Trump: We don't want 'very bad' people


President Donald Trump speaks to members of the media on the South Lawn of the White House yesterday. Photo: Andrew Harnik/AP


Tribune Staff Reporter

AS weary storm survivors seek refuge in the United States, President Donald Trump said his country must be careful not to let “very bad” people from The Bahamas through its borders.

He was responding yesterday to the outrage that emerged when the crew of the Balearia Caribbean Ferry demanded that passengers without a US visa disembark the vessel on Sunday night, prompting the exodus of more than 100 people in Grand Bahama.

One person told Brian Entin, a reporter for Miami TV station WSVN who was on board the vessel, that leaving was painful because he had to watch his daughter cry.

President Trump said his administration is looking into the matter and talking to “lots of different people on that.”

“We’re recovering from the hurricane also,” Mr Trump told reporters on Monday. “Florida did get hit, not as hard as we anticipated and if you look at Georgia, you look at South Carolina, North Carolina…we’re also recovering from a hurricane. But we have to be very careful. Everybody needs totally proper documentation because look, The Bahamas has some tremendous problems with people going to The Bahamas that weren’t supposed to be there.”

Mr Trump also said: “I don’t want to allow people that weren’t supposed to be in The Bahamas to come into the United States, including some very bad people, some very bad gang members and some very, very bad drug leaders, so we’re going to be very, very strong with that. Let me just explain. Large sections of The Bahamas, believe it or not, were not hit and what we’re doing is bringing the people to those sections of The Bahamas that have not been hit. We’ve done a lot of the USAID, we’ve done work with our Coast Guard, our FEMA people, they’ve been phenomenal.”

National Emergency Management Agency (NEMA) officials emphasised yesterday that no special arrangements have been made to facilitate the entry of Bahamians affected by Hurricane Dorian into the United States.

NEMA spokesman Carl Smith said during a press conference: “NEMA and the Ministry of Foreign Affairs would like to advise the public that there are no new arrangements that have been established to facilitate entry of Bahamians into the United States or Canada. Bahamians interested in travelling to the United States or Canada should ensure that they have all of the usual immigration documents required by those countries for entry. While most inquiries have come in respect to movement to the United States or Canada, NEMA can confirm that the Ministry of Foreign Affairs is not aware of any new arrangements for any other country. We are aware of an incident reported on a large passenger vessel headed to the United States from Florida. NEMA has requested that the Ministry of Tourism and the Ministry of Foreign Affairs investigate this matter.”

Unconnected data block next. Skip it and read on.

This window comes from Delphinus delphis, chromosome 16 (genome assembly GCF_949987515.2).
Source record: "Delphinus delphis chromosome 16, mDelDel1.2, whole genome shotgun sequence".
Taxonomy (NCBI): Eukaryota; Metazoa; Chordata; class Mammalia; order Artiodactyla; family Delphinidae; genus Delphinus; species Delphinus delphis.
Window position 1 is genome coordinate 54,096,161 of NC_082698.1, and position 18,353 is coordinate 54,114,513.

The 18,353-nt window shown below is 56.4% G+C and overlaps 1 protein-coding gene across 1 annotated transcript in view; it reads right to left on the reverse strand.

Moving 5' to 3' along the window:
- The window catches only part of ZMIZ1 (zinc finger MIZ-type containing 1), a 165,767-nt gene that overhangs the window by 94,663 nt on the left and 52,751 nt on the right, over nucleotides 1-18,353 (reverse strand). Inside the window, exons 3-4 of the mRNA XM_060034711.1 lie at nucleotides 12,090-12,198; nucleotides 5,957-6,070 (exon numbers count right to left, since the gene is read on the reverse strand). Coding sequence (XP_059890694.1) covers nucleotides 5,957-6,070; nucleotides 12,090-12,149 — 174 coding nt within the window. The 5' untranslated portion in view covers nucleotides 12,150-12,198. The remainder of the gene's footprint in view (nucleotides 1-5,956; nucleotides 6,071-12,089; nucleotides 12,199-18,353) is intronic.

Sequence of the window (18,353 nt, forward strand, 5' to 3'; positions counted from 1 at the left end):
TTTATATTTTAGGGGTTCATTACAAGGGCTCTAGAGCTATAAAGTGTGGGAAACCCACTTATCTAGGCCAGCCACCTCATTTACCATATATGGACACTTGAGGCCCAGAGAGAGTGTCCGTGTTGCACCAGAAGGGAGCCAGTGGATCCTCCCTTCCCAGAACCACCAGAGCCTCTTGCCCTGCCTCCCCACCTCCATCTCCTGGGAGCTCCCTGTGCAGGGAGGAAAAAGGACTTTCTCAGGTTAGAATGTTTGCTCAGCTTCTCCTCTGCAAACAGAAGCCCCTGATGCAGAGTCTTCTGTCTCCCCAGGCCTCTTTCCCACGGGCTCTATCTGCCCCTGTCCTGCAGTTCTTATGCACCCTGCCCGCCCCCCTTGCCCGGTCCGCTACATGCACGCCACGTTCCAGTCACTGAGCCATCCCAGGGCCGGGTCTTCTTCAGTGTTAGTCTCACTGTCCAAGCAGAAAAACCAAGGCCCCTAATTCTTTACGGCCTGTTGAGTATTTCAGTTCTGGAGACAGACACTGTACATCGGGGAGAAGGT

Bahamians travelling to the US can do so with a passport and a clean police record once they transit through a pre-clearance point. However, a visa is required for travel by sea, though this requirement was reportedly waived this weekend when the Paradise Cruise Line’s Grand Celebration arrived at the port of West Palm Beach with nearly 1,500 passengers from the country.

Last week, US Senators Marco Rubio and Rick Scott asked President Trump to waive some visa requirements for Bahamians following Hurricane Dorian and to make it easier for them to seek shelter with their families in the US.

Senator Scott, in a statement yesterday, called on the US Customs and Border Protection to work with the Bahamian government to clarify rules regarding visas in The Bahamas so confusion does not occur.

In an interview with Mr Entin, US Customs Border and Protection representatives said Balearia forced passengers off without prodding by them. One said: “We would’ve basically made sure that everyone was properly documented and facilitate that process working with the cruise lines so why they said that I wouldn’t know and it’s really heartbreaking for them to say that to these people who have really suffered beyond comprehension.”

Another official said had the passengers arrived to US borders, they would have been processed and vetted in accordance with US laws.

“I think it was a business decision by Balearia to remove them, they were not ordered off the boat by any US government entity,” the officer said, adding they would have been allowed to enter the country on a passport and police record. The officers recommended that transportation companies coordinate with the Bahamas government and the US embassy in Nassau to make sure the process is orderly and that expectations are not unreasonably raised.

In a statement released last night, Baleària apologised for the ferry situation.

“We continue to maintain a policy to transport at no charge those affected citizens of The Bahamas who are in need of such transportation to Florida or between Freeport and Bimini,” the company said. “We regret and apologise for the hardship and inconvenience experienced by the 119 passengers who are residents from Grand Bahama Island who could not be transported yesterday, Sunday, September 8. We boarded these passengers with the understanding that they could travel to the United States without visas, only to later having been advised that in order to travel to Ft Lauderdale they required prior in-person authorisation from the immigration authorities in Nassau.

“In coordination with US Customs and Boarder Protection (CBP), our company is informing all Bahamian residents of the required travel documentation necessary for travel to Ft Lauderdale.”